In retrospect, because the case is importance as a legal precedent, a guiding authority, and a basis for linking new decisions to old, Marbury v. Madison ranks as one of the most important cases in all Supreme Court history.(7) Just before President John Adams' term expired, in addition to creating the sixteen new judgeships, he also created various other offices for attorneys, marshals, and clerks. Knowing that the Constitution assured federal judges life tenure and protected them from arbitrary dismissal, Adams rushed to fill the Supreme Court bench with strict Federalists.(8) The nominations were then confirmed by the Federalist Senate and the required commissions were signed and sealed, but some of them remained on the desk of President John Adams and were not delivered by then Secretary of State John Marshall. When Jefferson was inaugurated, he directed James Madison as the new Secretary of State to deliver twentyfive of the commissions appointed by Adams but to withhold seventeen other commissions.(9) Among the commissions withheld were those of Dennis Ramsay, Robert Townsend Hooe, William Harper, and William Marbury.(10) These four men applied to the Supreme Court for a writ of mandamus, an order issued by a court of superior jurisdiction and directed to a public official instructing the latter to fulfill an obligation imposed by law, in an attempt to force Secretary Madison into delivering the commissions.(11) The other thirteen men did not file suit, apparently considering the office of justice of the peace to be too insignificant to become involved in a legal battle.(12)
Why these men waited almost ten months after Jefferson's inauguration before beginning suit against James Madison is unknown. Perhaps they hoped that Jefferson would reappoint them, as he was doing with the majority of the Adams' appointees to justice of the peace positions within their districts. Possibly there were personal causes for the delay, such as difficulty in appearing before a judge, or perhaps they decided to wait until the Supreme Court was in session in Washington. Also, there was speculation that Federalist politicians had persuaded Marbury to take judicial action in hopes of embarrassing the Jefferson administration or possibly to secure a few more justices for the Federalist Party.(13) Whatever the reason, the case first came before the Supreme Court justices on December 21, 1801. On this day, attorney Charles Lee appeared to seek a writ of mandamus to order Secretary Madison to deliver the commissions of Ramsay, Hooe, Harper, and Marbury.(14) When Madison ignored the Court's ruling, Lee and the four men he represented attempted to prove that they had actually been appointed to office. In February of 1803, Lee and his clients petitioned the Senate to permit copies of their appointments to be taken from the Senate Executive journal. However, the Republican majority argued that this would be an invasion of Senate and Executive privacy.(15) Thus, tempers were hot by the time the Supreme Court finally met on February 9, 1803, to begin the case.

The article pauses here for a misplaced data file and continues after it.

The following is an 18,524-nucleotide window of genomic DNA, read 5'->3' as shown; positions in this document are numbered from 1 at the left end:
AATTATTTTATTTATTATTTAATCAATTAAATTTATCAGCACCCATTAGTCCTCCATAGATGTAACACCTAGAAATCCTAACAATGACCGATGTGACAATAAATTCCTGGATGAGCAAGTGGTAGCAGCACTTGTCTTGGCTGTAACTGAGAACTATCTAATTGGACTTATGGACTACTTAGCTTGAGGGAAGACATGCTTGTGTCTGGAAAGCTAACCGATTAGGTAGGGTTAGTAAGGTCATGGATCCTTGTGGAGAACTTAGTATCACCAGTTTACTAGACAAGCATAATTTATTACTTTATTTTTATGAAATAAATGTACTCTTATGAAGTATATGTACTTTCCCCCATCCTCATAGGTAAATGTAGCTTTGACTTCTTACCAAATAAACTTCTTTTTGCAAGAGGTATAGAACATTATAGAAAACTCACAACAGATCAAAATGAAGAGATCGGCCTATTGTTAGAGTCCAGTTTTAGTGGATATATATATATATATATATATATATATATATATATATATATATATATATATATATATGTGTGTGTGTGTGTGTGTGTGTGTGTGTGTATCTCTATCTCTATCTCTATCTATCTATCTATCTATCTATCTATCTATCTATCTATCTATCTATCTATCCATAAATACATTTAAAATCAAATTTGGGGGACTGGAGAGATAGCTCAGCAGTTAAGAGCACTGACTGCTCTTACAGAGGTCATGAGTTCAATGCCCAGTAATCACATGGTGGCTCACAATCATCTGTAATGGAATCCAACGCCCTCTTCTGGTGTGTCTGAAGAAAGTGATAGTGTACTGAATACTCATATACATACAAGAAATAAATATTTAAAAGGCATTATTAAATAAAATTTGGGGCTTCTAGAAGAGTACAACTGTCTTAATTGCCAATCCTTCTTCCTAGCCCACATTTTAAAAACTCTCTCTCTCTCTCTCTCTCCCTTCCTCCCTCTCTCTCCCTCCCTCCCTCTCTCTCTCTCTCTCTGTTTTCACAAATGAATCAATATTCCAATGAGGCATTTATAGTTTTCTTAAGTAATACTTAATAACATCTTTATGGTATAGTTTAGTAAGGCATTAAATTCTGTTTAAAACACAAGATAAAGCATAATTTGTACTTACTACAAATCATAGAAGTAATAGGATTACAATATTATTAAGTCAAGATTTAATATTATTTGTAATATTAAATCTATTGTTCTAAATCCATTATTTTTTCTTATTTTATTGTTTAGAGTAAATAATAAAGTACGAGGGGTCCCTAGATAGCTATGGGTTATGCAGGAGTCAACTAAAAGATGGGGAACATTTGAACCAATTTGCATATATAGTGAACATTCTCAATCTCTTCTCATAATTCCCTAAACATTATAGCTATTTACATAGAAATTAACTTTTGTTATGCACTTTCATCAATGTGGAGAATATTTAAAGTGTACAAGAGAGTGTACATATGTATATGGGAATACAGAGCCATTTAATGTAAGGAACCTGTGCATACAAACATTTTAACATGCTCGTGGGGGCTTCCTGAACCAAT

In addition to Chief Justice Marshall, only Justices Bushrod Washington and Samuel Chase heard the case, and the Chief Justice dominated the proceedings. Lee, the plaintiffs' lawyer, had the task of proving that the commissions had been completed by Adams and Marshall and demonstrating that the Court had the authority to force Madison to issue them.(16) The first two witnesses summoned by Lee were Chief Clerk Jacob Wagner and Daniel Brent, Federalist
remnants who had served in the State Department. Both men objected to being sworn in because "they were not bound to disclose any facts relating to the business or transactions in the office."(17) Marshall ordered the clerks to be sworn in, however, and to give written answers. The Court did recognize their right to state objections to questions which were improper or too private to answer. Both disclosed many details about what had happened at the State Department in March of 1801, but they were both unsure of whether or not the commissions had been signed.
Next, Lee called Attorney General Levi Lincoln, who objected greatly to testifying. Lincoln appeared to be torn between his respect for the jurisdiction of the Court and the rights of the Executive branch.(18) Lincoln asked the Court to submit the questions posed to him in writing and that he be given until the following day to respond to them.
The next day, February 10, Lincoln answered all but one of the questions. The exception was: "What has been done with the commission?"(19) Lincoln recalled that there had been many commissions that had been signed and sealed, but he did not recall any being sent to the appointees.